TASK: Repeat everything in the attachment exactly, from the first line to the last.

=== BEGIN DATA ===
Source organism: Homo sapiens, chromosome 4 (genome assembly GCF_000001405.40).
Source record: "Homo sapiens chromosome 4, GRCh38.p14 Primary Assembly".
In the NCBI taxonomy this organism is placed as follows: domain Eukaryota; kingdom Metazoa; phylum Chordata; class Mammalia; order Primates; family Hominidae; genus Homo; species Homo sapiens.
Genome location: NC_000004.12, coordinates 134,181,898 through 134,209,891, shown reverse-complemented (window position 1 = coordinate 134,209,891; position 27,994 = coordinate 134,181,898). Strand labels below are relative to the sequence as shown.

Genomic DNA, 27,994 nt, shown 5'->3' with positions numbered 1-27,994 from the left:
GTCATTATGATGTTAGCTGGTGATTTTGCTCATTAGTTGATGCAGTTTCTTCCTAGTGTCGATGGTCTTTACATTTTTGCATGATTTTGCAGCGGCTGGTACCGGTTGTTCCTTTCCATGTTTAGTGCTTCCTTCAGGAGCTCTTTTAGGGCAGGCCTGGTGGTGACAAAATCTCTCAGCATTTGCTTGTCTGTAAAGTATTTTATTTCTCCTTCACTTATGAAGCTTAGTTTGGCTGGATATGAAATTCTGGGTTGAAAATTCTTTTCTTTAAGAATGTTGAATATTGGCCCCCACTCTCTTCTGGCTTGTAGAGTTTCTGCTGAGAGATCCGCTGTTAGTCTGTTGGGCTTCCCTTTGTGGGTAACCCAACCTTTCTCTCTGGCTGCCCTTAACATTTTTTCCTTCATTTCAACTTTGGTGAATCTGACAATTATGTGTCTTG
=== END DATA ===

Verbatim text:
Source organism: Homo sapiens, chromosome 4 (genome assembly GCF_000001405.40).
Source record: "Homo sapiens chromosome 4, GRCh38.p14 Primary Assembly".
In the NCBI taxonomy this organism is placed as follows: domain Eukaryota; kingdom Metazoa; phylum Chordata; class Mammalia; order Primates; family Hominidae; genus Homo; species Homo sapiens.
Genome location: NC_000004.12, coordinates 134,181,898 through 134,209,891, shown reverse-complemented (window position 1 = coordinate 134,209,891; position 27,994 = coordinate 134,181,898). Strand labels below are relative to the sequence as shown.

Genomic DNA, 27,994 nt, shown 5'->3' with positions numbered 1-27,994 from the left:
GTCATTATGATGTTAGCTGGTGATTTTGCTCATTAGTTGATGCAGTTTCTTCCTAGTGTCGATGGTCTTTACATTTTTGCATGATTTTGCAGCGGCTGGTACCGGTTGTTCCTTTCCATGTTTAGTGCTTCCTTCAGGAGCTCTTTTAGGGCAGGCCTGGTGGTGACAAAATCTCTCAGCATTTGCTTGTCTGTAAAGTATTTTATTTCTCCTTCACTTATGAAGCTTAGTTTGGCTGGATATGAAATTCTGGGTTGAAAATTCTTTTCTTTAAGAATGTTGAATATTGGCCCCCACTCTCTTCTGGCTTGTAGAGTTTCTGCTGAGAGATCCGCTGTTAGTCTGTTGGGCTTCCCTTTGTGGGTAACCCAACCTTTCTCTCTGGCTGCCCTTAACATTTTTTCCTTCATTTCAACTTTGGTGAATCTGACAATTATGTGTCTTG